Although I'm not religious, I think the Golden Rule is still a good mantra to live by. Don't do onto others what you wouldn't want done to you.
Friday, January 25, 2013 1:04:21 PM UTC
So anyone willing to review my Visual Brainfuck for Windows Phone?

http://bfforwp.codeplex.com/

I even have a post-mortem for the project here to document some of the architecture/design decisions I have made: http://sietch.net/ViewNewsItem.aspx?NewsItemID=195
Friday, January 25, 2013 1:10:17 PM UTC
I can't believe it, I just blogged about a Validation library I created and got burned on twitter for it.

Shame I love programming too much to care.
Friday, January 25, 2013 2:07:01 PM UTC
Scott -

Great timely post. The sad and honest truth is that it's very very common to be in an environment where the "fore fathers" of the environment--typically no longer there--are belittled because of how bad the code is.

It is often true -- "the legacy codes suck". And I believe false harmony is wrong... that complaining is an important part of the process to get better. But it's important to direct the complaining at the code, not the author. In this exact context complaining about old bad code could be helpful.

But in the scenario you describe, a public snark at public code published by one developer is wrong. It is the definition of mean. I read the apology and I think that's important for the perpetrator as it helps him establish that he's not "always a d***."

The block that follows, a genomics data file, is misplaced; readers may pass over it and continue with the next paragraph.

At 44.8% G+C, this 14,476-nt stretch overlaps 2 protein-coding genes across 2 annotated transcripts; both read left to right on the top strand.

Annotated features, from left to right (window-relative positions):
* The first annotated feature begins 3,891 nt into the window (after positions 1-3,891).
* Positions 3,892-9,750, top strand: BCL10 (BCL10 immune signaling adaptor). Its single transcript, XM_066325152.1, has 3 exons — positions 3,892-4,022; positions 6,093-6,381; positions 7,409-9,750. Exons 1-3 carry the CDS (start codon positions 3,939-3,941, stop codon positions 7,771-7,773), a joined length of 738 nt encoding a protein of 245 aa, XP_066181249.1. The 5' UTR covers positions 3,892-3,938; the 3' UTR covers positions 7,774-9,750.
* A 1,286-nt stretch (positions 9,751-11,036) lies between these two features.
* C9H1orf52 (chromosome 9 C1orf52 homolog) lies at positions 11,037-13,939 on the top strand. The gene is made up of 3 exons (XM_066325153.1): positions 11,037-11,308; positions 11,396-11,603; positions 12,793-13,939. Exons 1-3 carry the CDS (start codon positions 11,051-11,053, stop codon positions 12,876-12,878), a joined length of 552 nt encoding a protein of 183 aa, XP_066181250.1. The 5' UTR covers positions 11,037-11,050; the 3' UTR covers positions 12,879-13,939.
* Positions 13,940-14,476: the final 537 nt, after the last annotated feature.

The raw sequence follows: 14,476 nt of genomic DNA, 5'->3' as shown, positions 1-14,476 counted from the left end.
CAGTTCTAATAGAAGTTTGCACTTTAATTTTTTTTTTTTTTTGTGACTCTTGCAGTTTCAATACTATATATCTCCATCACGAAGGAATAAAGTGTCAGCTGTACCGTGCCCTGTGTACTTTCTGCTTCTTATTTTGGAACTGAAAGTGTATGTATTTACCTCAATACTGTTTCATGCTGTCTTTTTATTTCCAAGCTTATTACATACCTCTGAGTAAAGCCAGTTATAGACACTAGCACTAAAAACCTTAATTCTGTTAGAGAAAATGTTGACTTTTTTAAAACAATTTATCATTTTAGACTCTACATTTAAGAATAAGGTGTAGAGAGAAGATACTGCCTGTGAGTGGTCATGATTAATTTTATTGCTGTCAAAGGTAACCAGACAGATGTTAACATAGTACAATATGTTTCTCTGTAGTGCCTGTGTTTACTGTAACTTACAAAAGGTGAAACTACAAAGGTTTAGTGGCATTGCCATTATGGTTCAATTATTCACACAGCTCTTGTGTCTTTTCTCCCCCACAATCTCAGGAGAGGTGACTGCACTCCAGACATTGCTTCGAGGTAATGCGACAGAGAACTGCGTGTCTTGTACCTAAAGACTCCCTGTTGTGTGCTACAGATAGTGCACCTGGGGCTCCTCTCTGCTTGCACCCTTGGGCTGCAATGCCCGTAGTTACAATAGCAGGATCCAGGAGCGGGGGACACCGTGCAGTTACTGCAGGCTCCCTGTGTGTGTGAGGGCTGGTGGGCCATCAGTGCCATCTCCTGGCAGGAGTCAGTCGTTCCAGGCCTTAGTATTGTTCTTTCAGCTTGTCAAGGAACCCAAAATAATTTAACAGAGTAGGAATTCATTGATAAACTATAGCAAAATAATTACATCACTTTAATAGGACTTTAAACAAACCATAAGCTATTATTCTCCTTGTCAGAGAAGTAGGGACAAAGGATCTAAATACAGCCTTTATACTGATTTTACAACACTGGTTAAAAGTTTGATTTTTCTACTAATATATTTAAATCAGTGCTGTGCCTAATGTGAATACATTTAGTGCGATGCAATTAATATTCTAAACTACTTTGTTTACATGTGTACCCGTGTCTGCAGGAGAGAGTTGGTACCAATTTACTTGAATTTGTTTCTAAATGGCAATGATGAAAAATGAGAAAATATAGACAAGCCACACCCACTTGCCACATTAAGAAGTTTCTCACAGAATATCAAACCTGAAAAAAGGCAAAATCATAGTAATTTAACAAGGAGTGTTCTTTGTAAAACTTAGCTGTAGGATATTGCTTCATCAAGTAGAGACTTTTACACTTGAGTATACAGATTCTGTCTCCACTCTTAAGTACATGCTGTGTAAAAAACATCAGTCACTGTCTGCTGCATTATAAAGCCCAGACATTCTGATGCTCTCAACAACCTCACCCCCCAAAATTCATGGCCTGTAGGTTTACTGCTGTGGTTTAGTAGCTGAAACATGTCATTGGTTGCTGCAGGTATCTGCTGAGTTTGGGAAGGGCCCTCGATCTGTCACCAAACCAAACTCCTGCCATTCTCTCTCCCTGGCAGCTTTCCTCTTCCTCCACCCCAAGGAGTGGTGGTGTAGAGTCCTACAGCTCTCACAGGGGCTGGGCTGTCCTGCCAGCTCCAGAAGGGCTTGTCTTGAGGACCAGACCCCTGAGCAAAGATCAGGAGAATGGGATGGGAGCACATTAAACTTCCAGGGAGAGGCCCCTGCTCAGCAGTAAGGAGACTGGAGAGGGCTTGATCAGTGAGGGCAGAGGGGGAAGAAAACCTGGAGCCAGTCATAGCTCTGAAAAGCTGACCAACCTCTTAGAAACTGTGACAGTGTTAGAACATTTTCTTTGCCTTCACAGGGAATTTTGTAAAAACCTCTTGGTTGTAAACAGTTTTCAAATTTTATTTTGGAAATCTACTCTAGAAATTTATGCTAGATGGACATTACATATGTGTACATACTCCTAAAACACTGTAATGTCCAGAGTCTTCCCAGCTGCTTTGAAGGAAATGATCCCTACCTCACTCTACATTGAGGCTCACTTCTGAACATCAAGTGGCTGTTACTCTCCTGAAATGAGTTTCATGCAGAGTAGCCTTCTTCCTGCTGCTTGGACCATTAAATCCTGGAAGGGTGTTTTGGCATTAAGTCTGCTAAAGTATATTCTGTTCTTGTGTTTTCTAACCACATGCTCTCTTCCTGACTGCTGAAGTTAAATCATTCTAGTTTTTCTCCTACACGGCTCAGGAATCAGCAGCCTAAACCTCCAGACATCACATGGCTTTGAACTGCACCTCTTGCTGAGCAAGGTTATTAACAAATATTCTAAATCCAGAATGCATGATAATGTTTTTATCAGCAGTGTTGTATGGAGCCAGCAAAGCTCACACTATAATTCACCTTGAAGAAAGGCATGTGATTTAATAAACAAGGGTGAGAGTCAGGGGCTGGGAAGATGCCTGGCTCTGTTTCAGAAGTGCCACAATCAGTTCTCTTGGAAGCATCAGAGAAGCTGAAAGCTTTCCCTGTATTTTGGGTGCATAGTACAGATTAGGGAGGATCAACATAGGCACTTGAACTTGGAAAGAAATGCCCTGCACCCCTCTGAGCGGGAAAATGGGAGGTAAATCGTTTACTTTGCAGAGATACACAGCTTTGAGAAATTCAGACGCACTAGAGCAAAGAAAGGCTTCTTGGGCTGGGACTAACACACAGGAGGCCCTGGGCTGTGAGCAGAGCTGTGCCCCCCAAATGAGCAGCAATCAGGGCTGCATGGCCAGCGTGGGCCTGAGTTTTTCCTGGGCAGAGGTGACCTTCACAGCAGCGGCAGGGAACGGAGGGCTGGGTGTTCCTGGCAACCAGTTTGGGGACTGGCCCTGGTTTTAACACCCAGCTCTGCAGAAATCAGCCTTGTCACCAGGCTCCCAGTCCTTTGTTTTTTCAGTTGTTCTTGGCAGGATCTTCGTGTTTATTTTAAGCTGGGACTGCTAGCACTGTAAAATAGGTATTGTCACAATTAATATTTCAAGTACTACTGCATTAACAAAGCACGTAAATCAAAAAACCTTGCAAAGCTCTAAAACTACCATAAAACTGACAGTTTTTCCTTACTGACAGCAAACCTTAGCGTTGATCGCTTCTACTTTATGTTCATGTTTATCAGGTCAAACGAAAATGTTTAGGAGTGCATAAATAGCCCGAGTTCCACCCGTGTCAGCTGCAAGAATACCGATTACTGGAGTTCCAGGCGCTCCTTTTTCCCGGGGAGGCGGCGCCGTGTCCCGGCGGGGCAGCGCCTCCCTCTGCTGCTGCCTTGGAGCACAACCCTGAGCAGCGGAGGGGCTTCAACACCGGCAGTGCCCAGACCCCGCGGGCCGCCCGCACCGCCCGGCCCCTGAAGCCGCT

But unfortunately the damage is done and can't be undone by an apology. Hopefully the programmer who got bashed has more self confidence then to give a crap what some jerk said off the cuff.

It's better to have contributed open source and have been snarked then to never have contributed at all.

Again, good post Scott.
Aaron King
Friday, January 25, 2013 2:23:02 PM UTC
Scott - this is an example of walking the line (not blaming individuals) but it's probably mean.

Linus could easily have used different wording to make his point but not been mean.

Tech Talk: Linus Torvalds on git
http://www.youtube.com/watch?v=4XpnKHJAok8
Aaron King
Friday, January 25, 2013 3:52:57 PM UTC
As for me, I am my code. My code of last year was what I was last year, and my code of today is what I am today. The code of today is probably better, but it's because last year's code taught me something. The same way myself is taught lessons from my past.

I am accountable for my code, but only in front of my client, and more importantly, myself.

I really love this post!
Friday, January 25, 2013 3:55:57 PM UTC
I whole heartedly agree as programmers we evolve and yeah code I wrote 12 years ago I have to scratch my head at with astonishment (why I didn't make a class there or why did I put that conditional in that loop, etc..).

With every year like you said, we get better (most of us anyway) and we learn new ways to do things either through conferences or just by programming, it is hard for me to commit to SVN or deploy to a production environment knowing some aspect of the project (no matter how large it is) isn't up to my current standards. I guess it doesn't help I've been with the same company for the last 6 years, interacting daily with not only the code I wrote back in 2007, but others from that far back that were coded very sloppy (that's the nicest way to put it).